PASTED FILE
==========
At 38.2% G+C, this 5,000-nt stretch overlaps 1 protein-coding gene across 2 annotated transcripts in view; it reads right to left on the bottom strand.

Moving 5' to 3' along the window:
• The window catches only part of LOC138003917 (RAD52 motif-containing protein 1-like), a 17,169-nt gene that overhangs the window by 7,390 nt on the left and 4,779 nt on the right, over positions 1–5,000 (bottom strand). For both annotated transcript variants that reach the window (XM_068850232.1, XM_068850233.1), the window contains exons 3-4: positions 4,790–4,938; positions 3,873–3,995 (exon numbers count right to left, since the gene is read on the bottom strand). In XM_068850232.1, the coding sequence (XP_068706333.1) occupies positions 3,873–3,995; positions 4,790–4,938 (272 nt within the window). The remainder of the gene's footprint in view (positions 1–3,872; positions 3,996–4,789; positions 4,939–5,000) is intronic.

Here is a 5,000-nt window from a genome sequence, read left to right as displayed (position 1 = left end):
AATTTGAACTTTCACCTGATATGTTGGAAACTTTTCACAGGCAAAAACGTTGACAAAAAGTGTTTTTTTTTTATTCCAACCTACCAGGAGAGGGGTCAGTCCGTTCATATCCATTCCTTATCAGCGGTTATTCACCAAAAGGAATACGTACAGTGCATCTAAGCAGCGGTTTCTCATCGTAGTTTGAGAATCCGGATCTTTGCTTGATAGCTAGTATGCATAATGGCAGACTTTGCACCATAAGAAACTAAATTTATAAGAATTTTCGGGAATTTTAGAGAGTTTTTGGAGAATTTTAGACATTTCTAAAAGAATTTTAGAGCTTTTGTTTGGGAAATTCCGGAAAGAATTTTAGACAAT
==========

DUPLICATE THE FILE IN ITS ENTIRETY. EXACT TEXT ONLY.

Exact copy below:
At 38.2% G+C, this 5,000-nt stretch overlaps 1 protein-coding gene across 2 annotated transcripts in view; it reads right to left on the bottom strand.

Moving 5' to 3' along the window:
• The window catches only part of LOC138003917 (RAD52 motif-containing protein 1-like), a 17,169-nt gene that overhangs the window by 7,390 nt on the left and 4,779 nt on the right, over positions 1–5,000 (bottom strand). For both annotated transcript variants that reach the window (XM_068850232.1, XM_068850233.1), the window contains exons 3-4: positions 4,790–4,938; positions 3,873–3,995 (exon numbers count right to left, since the gene is read on the bottom strand). In XM_068850232.1, the coding sequence (XP_068706333.1) occupies positions 3,873–3,995; positions 4,790–4,938 (272 nt within the window). The remainder of the gene's footprint in view (positions 1–3,872; positions 3,996–4,789; positions 4,939–5,000) is intronic.

Here is a 5,000-nt window from a genome sequence, read left to right as displayed (position 1 = left end):
AATTTGAACTTTCACCTGATATGTTGGAAACTTTTCACAGGCAAAAACGTTGACAAAAAGTGTTTTTTTTTTATTCCAACCTACCAGGAGAGGGGTCAGTCCGTTCATATCCATTCCTTATCAGCGGTTATTCACCAAAAGGAATACGTACAGTGCATCTAAGCAGCGGTTTCTCATCGTAGTTTGAGAATCCGGATCTTTGCTTGATAGCTAGTATGCATAATGGCAGACTTTGCACCATAAGAAACTAAATTTATAAGAATTTTCGGGAATTTTAGAGAGTTTTTGGAGAATTTTAGACATTTCTAAAAGAATTTTAGAGCTTTTGTTTGGGAAATTCCGGAAAGAATTTTAGACAAT